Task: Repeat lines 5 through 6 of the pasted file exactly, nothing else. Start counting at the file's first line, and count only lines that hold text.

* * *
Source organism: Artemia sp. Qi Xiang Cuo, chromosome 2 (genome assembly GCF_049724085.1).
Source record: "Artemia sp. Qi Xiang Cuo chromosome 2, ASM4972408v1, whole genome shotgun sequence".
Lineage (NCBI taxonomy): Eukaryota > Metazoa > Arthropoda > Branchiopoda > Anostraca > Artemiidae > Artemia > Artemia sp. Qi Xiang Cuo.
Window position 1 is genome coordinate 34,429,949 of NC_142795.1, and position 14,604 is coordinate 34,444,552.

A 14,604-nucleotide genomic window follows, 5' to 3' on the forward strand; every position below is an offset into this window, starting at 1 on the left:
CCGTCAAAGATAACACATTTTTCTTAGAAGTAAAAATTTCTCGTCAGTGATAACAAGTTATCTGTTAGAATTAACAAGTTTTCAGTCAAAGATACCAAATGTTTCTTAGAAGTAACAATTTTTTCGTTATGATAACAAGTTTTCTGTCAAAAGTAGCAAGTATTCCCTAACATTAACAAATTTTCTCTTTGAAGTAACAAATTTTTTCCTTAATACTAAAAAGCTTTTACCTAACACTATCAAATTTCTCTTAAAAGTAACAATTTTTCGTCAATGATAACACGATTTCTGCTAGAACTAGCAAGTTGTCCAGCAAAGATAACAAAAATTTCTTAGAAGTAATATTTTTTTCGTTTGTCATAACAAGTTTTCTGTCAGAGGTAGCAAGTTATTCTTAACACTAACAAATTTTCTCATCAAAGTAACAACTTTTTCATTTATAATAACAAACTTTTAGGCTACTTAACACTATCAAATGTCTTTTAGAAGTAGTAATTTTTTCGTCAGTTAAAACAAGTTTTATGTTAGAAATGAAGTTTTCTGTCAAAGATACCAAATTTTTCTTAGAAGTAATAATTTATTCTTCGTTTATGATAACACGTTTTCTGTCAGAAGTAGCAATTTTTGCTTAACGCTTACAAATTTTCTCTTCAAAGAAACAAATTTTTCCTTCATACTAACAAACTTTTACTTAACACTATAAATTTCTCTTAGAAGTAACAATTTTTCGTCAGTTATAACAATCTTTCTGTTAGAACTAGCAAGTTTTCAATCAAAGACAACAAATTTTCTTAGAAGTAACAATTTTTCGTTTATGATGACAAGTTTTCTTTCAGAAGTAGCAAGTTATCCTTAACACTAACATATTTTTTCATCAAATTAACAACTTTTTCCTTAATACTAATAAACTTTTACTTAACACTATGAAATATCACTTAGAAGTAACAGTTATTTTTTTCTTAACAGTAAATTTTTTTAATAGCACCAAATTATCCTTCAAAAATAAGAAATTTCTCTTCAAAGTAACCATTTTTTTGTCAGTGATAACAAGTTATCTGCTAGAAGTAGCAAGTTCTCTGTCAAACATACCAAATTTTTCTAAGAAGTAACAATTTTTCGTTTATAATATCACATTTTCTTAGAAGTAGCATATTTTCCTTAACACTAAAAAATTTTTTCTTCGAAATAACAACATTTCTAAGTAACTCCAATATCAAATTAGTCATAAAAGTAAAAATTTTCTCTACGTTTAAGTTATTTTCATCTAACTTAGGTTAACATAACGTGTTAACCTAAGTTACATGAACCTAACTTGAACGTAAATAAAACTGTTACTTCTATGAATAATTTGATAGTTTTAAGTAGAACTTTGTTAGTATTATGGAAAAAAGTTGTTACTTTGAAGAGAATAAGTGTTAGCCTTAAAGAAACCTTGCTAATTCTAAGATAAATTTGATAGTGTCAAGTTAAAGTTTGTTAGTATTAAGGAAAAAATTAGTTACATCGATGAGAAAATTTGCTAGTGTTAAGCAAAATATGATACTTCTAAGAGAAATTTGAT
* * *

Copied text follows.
A 14,604-nucleotide genomic window follows, 5' to 3' on the forward strand; every position below is an offset into this window, starting at 1 on the left:
CCGTCAAAGATAACACATTTTTCTTAGAAGTAAAAATTTCTCGTCAGTGATAACAAGTTATCTGTTAGAATTAACAAGTTTTCAGTCAAAGATACCAAATGTTTCTTAGAAGTAACAATTTTTTCGTTATGATAACAAGTTTTCTGTCAAAAGTAGCAAGTATTCCCTAACATTAACAAATTTTCTCTTTGAAGTAACAAATTTTTTCCTTAATACTAAAAAGCTTTTACCTAACACTATCAAATTTCTCTTAAAAGTAACAATTTTTCGTCAATGATAACACGATTTCTGCTAGAACTAGCAAGTTGTCCAGCAAAGATAACAAAAATTTCTTAGAAGTAATATTTTTTTCGTTTGTCATAACAAGTTTTCTGTCAGAGGTAGCAAGTTATTCTTAACACTAACAAATTTTCTCATCAAAGTAACAACTTTTTCATTTATAATAACAAACTTTTAGGCTACTTAACACTATCAAATGTCTTTTAGAAGTAGTAATTTTTTCGTCAGTTAAAACAAGTTTTATGTTAGAAATGAAGTTTTCTGTCAAAGATACCAAATTTTTCTTAGAAGTAATAATTTATTCTTCGTTTATGATAACACGTTTTCTGTCAGAAGTAGCAATTTTTGCTTAACGCTTACAAATTTTCTCTTCAAAGAAACAAATTTTTCCTTCATACTAACAAACTTTTACTTAACACTATAAATTTCTCTTAGAAGTAACAATTTTTCGTCAGTTATAACAATCTTTCTGTTAGAACTAGCAAGTTTTCAATCAAAGACAACAAATTTTCTTAGAAGTAACAATTTTTCGTTTATGATGACAAGTTTTCTTTCAGAAGTAGCAAGTTATCCTTAACACTAACATATTTTTTCATCAAATTAACAACTTTTTCCTTAATACTAATAAACTTTTACTTAACACTATGAAATATCACTTAGAAGTAACAGTTATTTTTTTCTTAACAGTAAATTTTTTTAATAGCACCAAATTATCCTTCAAAAATAAGAAATTTCTCTTCAAAGTAACCATTTTTTTGTCAGTGATAACAAGTTATCTGCTAGAAGTAGCAAGTTCTCTGTCAAACATACCAAATTTTTCTAAGAAGTAACAATTTTTCGTTTATAATATCACATTTTCTTAGAAGTAGCATATTTTCCTTAACACTAAAAAATTTTTTCTTCGAAATAACAACATTTCTAAGTAACTCCAATATCAAATTAGTCATAAAAGTAAAAATTTTCTCTACGTTTAAGTTATTTTCATCTAACTTAGGTTAACATAACGTGTTAACCTAAGTTACATGAACCTAACTTGAACGTAAATAAAACTGTTACTTCTATGAATAATTTGATAGTTTTAAGTAGAACTTTGTTAGTATTATGGAAAAAAGTTGTTACTTTGAAGAGAATAAGTGTTAGCCTTAAAGAAACCTTGCTAATTCTAAGATAAATTTGATAGTGTCAAGTTAAAGTTTGTTAGTATTAAGGAAAAAATTAGTTACATCGATGAGAAAATTTGCTAGTGTTAAGCAAAATATGATACTTCTAAGAGAAATTTGAT